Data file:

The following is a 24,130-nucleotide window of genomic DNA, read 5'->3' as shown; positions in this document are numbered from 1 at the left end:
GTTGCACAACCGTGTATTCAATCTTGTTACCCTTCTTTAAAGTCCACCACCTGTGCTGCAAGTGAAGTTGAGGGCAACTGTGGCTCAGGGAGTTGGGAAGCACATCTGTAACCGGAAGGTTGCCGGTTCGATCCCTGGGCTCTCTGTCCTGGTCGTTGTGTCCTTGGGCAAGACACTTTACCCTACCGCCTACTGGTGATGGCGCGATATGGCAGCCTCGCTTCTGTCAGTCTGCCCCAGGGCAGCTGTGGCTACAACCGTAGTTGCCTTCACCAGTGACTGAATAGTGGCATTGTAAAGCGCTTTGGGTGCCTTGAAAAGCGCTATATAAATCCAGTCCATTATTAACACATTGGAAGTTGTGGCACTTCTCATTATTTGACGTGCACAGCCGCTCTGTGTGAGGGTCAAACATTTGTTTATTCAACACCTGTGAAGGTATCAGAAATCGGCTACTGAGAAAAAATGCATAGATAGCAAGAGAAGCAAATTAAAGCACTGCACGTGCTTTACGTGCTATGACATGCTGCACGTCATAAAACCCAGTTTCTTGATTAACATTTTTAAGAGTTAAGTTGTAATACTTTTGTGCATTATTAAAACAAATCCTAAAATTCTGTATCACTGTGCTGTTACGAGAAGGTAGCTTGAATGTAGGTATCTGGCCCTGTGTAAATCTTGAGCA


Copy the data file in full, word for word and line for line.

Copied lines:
The following is a 24,130-nucleotide window of genomic DNA, read 5'->3' as shown; positions in this document are numbered from 1 at the left end:
GTTGCACAACCGTGTATTCAATCTTGTTACCCTTCTTTAAAGTCCACCACCTGTGCTGCAAGTGAAGTTGAGGGCAACTGTGGCTCAGGGAGTTGGGAAGCACATCTGTAACCGGAAGGTTGCCGGTTCGATCCCTGGGCTCTCTGTCCTGGTCGTTGTGTCCTTGGGCAAGACACTTTACCCTACCGCCTACTGGTGATGGCGCGATATGGCAGCCTCGCTTCTGTCAGTCTGCCCCAGGGCAGCTGTGGCTACAACCGTAGTTGCCTTCACCAGTGACTGAATAGTGGCATTGTAAAGCGCTTTGGGTGCCTTGAAAAGCGCTATATAAATCCAGTCCATTATTAACACATTGGAAGTTGTGGCACTTCTCATTATTTGACGTGCACAGCCGCTCTGTGTGAGGGTCAAACATTTGTTTATTCAACACCTGTGAAGGTATCAGAAATCGGCTACTGAGAAAAAATGCATAGATAGCAAGAGAAGCAAATTAAAGCACTGCACGTGCTTTACGTGCTATGACATGCTGCACGTCATAAAACCCAGTTTCTTGATTAACATTTTTAAGAGTTAAGTTGTAATACTTTTGTGCATTATTAAAACAAATCCTAAAATTCTGTATCACTGTGCTGTTACGAGAAGGTAGCTTGAATGTAGGTATCTGGCCCTGTGTAAATCTTGAGCA